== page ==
If you’ve been spending the last month watching 22 men chasing a little ball around a green pitch, then you’re not alone. I along with millions of others have also been captivated by the World Cup Tournament. Today the German team appears in the media as World Champions, holding the funny looking gold trophy above their heads. Throughout the tournament, players and their fans have been photographed crying, laughing, beaming, broken, angry, despondent, and joyful. What is this global emotion all about?
After the final match, my husband and I watched a flustered journalist attempt to interview the German team captain. The reporter could barely put two words together, he was so overwhelmed with emotion. All these feelings with nowhere to go. We look to our national teams for courage, determination, skill and stamina and we bemoan their defeat. The team carries so much more for us collectively as we wave our flags, paint our faces, and wrap ourselves in the designated colors. Now that it’s all over, what will we do?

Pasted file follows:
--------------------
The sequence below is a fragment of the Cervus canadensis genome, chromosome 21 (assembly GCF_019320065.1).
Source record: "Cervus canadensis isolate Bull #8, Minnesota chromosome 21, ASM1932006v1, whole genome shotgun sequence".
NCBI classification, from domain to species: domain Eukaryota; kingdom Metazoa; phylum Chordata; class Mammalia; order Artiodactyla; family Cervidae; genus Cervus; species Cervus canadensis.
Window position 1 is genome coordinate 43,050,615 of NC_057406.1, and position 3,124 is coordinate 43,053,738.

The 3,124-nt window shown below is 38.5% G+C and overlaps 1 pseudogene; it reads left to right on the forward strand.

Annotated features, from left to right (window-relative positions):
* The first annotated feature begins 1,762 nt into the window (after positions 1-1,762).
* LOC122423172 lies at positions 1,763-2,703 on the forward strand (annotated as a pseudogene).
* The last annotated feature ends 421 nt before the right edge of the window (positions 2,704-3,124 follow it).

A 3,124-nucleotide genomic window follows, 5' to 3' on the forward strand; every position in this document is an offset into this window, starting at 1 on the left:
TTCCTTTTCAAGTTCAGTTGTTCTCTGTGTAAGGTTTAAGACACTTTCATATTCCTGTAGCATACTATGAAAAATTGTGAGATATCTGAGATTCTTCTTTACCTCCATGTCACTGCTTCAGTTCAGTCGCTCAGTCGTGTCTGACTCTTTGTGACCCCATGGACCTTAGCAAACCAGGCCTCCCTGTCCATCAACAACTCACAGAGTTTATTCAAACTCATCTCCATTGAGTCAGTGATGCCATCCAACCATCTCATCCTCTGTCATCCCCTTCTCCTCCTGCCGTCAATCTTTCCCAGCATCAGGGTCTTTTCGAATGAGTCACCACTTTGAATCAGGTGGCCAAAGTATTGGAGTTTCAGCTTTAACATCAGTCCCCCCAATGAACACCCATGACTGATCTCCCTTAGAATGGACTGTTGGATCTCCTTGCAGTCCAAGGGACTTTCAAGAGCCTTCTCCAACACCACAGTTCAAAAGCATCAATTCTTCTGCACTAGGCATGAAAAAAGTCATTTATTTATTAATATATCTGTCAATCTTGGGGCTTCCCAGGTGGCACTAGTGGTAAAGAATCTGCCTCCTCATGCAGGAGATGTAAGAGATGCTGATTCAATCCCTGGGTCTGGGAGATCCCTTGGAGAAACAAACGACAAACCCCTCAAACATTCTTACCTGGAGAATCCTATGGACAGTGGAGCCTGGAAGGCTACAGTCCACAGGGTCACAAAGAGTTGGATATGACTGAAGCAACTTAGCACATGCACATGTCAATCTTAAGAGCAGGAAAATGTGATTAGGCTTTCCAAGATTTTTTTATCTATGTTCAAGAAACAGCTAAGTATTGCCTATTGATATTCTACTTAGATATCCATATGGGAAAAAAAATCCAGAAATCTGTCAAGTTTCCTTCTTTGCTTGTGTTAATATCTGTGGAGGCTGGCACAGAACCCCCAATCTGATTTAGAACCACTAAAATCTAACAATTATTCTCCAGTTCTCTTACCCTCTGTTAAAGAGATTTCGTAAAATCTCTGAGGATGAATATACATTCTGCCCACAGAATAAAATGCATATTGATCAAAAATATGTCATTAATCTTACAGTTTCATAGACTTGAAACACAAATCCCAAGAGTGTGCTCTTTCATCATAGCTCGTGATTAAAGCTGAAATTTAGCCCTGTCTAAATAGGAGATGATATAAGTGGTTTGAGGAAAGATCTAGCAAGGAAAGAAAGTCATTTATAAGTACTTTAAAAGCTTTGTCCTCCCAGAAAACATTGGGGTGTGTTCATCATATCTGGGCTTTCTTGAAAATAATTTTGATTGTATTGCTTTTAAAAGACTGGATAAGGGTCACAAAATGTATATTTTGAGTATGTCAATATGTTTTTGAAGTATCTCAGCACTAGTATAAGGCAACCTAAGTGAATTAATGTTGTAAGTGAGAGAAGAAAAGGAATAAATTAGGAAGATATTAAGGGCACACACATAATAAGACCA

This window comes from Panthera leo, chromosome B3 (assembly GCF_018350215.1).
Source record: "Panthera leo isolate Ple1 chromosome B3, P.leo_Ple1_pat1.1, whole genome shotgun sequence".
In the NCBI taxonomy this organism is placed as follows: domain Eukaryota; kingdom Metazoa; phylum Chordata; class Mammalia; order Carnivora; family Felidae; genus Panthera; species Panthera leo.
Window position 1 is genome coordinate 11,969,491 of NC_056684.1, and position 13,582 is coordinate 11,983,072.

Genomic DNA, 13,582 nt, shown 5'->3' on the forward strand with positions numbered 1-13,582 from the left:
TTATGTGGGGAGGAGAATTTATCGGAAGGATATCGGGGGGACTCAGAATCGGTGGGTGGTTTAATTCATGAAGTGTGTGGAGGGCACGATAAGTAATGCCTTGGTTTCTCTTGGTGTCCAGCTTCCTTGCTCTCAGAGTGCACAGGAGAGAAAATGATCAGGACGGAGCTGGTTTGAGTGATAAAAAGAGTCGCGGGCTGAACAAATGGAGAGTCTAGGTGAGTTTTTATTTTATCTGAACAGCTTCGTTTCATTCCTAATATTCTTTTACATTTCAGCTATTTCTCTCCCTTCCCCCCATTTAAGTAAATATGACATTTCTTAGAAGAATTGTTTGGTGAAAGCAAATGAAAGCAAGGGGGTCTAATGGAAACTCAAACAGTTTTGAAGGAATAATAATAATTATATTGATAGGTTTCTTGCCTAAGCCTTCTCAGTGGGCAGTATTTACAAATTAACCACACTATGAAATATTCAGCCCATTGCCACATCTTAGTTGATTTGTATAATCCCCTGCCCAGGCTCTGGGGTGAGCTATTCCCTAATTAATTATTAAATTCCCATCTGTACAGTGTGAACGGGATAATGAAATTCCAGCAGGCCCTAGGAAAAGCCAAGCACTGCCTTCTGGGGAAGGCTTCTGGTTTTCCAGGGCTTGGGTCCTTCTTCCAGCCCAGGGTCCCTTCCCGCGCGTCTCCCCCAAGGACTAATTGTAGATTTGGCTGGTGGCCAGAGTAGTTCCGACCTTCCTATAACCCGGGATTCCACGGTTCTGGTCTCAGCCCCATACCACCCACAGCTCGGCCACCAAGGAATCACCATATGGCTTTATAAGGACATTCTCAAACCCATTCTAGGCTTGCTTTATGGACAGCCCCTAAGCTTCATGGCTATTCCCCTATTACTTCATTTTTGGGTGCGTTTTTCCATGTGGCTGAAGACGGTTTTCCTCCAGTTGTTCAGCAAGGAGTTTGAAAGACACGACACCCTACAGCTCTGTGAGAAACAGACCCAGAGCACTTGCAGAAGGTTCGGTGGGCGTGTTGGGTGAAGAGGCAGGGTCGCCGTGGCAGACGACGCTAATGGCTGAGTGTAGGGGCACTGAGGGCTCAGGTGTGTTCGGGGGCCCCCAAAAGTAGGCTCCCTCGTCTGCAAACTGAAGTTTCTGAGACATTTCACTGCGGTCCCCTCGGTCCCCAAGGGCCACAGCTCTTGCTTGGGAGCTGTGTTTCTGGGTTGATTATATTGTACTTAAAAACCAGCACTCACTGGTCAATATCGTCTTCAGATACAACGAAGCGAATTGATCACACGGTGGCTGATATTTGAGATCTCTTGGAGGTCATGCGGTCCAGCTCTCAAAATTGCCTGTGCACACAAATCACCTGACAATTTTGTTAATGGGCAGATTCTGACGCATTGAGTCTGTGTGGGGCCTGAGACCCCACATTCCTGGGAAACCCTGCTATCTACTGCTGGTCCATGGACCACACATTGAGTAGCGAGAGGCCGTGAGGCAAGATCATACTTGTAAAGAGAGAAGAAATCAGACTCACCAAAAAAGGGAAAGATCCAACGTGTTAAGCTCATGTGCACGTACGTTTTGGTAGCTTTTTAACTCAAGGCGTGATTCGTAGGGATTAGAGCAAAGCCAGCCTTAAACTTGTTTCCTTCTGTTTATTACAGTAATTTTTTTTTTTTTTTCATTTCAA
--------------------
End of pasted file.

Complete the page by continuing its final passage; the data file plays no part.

We might think about our need for outer heroes and heroines (the latter are sorely lacking in football), and how they reflect our personal heroes inside us. All our football players are holding the higher qualities that we long for in ourselves. Perhaps we too are seeking courage and persistence in our own daily struggles along with joy and elation in our own personal triumphs.
Now is the time to try and integrate the feelings that bubbled up during the tournament and make them more our own. For example, I found myself consistently sad at the end of any game, identifying with the losers, wishing everyone could be a winner. What does that say about me? I often criticize myself for not being good enough, a failure, insignificant in this whirlwind called life. But the reality is, I too am a winner in my own way, through my own small everyday battles, sometimes creeping along inch-by-inch with the persistence, faith, and stamina of the best footballer. And when I am successful, I often shy away from the limelight, almost afraid of standing firmly in the winner’s circle.